Arne: So, it´s up to the people to change things....
Dave: Exactly. Because I have to still believe in democracy. As an American, I have to. I can not give up on it yet. I was taught. It´s part of my job as an artist to, not asurely to bash Bush, but to raise questions. I don´t want ever be considered someone who is telling someone else what to do. The most I can tell them is to research, educate themselves, ask themselves questions and then follow their heart.
Arne: My thought is, that the most people who will come to the shows in the States, will be people from the jamband scene at the first time. Usually, the bands from the jamband scene don´t make any political statements. It´s more about love and peace and having fun. Like Panic or the Grateful Dead. They never made political statements except: Take care for the rainforest.
Dave: Exactly, take care of your own...
Arne: Now you are one of the first bands in that scene with a political statement. How will they react? Will they crucify you for doing this, the press, the media?
Dave: I don´t think so, because we don´t tell the people what to do. We are just telling that you have to be part of the process. And that requires education. You can´t just blindly follow. You have to ask questions. You have to research to arm yourself with facts. If you don´t like what is going on in your country, you have at least to vote to do something about it. If you are o.k. with it, it´s fine, but it´s your duty. It´s our responsibility as artists to tell that.
Arne: I hope that it will work for you and that they will not crucify you.
Dave: It´s part of our role. We have chosen it. We will see. I think the song raises value questions.
What is going on? Ask yourself. Do you support it? OK. If you don´t, be aware of it.
Arne: Dave, let´s talk about another band. What will happen with Panic next year?
Dave: Ahh, we are gonna start touring again.
Arne: In Europe??
Dave: (smiles)I don´t know, if there are plans to come to Europe right away. You know, due to the cancellations of the last two tours, everybody is pretty itchy to get over here. We really enjoyed it the last time we were here, and we wanted to come, but we were advised against it after 9/11, and the next time we were scheduled, Mikey got sick. So, we are ready to come back, but part of our deal with ourselves, as far as taking this break, was, not to discuss any plans until it was already 2005. So, I would imagine that there will be an US tour in April.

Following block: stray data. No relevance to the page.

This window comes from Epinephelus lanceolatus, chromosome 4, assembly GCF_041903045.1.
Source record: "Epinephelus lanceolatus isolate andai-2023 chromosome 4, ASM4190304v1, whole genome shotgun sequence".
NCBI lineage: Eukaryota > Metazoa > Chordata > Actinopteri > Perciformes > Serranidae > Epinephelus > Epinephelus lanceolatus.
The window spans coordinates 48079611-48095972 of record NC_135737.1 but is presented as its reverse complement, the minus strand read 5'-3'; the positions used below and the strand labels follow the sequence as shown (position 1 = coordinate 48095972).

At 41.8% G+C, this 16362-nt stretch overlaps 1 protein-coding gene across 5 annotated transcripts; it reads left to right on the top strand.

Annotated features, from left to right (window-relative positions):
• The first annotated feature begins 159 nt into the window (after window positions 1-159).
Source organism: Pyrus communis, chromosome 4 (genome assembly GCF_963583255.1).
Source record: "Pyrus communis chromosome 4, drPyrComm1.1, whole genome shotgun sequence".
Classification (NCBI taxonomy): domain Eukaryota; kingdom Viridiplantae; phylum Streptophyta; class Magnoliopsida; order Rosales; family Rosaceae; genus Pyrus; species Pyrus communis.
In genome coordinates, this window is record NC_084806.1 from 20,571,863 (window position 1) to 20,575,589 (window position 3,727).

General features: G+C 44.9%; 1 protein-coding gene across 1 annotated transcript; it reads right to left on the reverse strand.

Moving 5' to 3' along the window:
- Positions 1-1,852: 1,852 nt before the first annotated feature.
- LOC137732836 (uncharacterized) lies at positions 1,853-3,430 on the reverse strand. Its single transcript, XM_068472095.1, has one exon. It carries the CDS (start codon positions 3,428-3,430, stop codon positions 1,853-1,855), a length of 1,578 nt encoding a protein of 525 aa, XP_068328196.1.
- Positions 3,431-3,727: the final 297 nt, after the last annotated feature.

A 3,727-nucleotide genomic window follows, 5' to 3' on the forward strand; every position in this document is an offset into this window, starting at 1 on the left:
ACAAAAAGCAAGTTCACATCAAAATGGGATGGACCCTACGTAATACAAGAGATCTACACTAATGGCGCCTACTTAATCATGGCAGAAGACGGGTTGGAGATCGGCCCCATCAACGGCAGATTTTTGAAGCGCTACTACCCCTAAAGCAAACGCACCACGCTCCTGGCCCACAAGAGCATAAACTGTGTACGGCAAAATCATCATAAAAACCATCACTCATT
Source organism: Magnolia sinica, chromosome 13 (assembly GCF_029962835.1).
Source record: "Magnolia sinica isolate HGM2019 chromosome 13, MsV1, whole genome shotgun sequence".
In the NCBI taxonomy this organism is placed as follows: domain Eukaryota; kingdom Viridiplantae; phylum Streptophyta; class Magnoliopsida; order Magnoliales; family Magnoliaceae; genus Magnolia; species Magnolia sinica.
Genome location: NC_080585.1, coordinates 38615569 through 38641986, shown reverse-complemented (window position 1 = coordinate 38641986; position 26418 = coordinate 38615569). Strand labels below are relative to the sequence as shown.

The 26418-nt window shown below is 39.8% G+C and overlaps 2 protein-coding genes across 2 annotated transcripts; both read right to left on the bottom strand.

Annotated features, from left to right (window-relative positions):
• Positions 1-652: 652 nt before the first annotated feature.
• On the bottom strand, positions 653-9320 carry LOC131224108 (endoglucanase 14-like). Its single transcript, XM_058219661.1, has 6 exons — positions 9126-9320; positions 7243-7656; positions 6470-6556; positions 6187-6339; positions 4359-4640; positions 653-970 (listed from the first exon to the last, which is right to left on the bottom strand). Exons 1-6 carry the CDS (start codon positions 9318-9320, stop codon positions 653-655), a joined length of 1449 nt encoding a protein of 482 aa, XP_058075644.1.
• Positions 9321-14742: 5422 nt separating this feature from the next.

Arne: And George is still in the band?
Dave: Yes, George is still in the band. George is the heart of gold we needed, you know. I think that it would have been a big mistake to hire someone who was gonna play like Mikey. Because, first of all, no one´s gonna play like Mikey, period. We would become a tribute band of ourselves and that would drive all of us insane. It´s like Judas Priest hiring the top Judas Priest tribute bands singer to replace their singer. It´s not like Baseball. These tribute bands aren´t the farm system to pull out the great players out of that to replace the real stars.(laughs)
Arne: Is an Europe tour possible in 2005?
Dave: More likely 2006. Hopefully 2005. I can´t promise anything. But I know that we all really want to come back. We miss our german friends. I´ve been lucky, because I´ve been able to come over here and see all you guys. I love it over here. I´m making more friends in foreign countries, which makes them more hospitable when you see a friendly face.
Arne: I think that is is a lot more easier here, because you are not standing in front of masses of people. Not thousands but a couple of hundreds.
Dave: Exactly. And I like that I can experience both. I like the intimacy of the clubs over here and it was the same thing when I started to play with Gov´t Mule. They were playing small places, bars. It was enjoyable to be that close and see the enjoyment on people´s faces.
Arne: But that has changed for the Mule
Dave: Gov´t Mule is getting bigger. They are, and that´s good. That´s what I was hoping would happen. I wanted them to be able to overcome Allen Woody´s death with grace and move on.
Arne: The Deepest End project was really a phantastic thing as you can see on the DVD. That was something!
Dave: It was a long day for me. Panic headlined the Jazzfest fairground main stage that day. Got off stage at 7:30pm. We played a 3 hour set without a break in the hot May sun of New Orleans. I ran to the hotel to take a shower and to put on clean clothes and was down at the Saenger Theatre from about 8:30pm until 3:30 in the morning. So I played the first part of the show, and then the encore.
Arne: And Warren was on stage 7 or 8 hours?
Dave: If you include the soundcheck, yeah (laughs). It was a long concert, for sure.
Arne: Are there already plans for coming back with the Stockholm Syndrome?
Dave: Yes. There are plans. We love it over here, and you deserve it. Like you said the other day.
Arne: It looks like it is time to leave now for the soundcheck at the Fabrik. Thank you Danny and Dave for your time and thoughts. And we hope to see you soon again.
Dave: We´ll see again!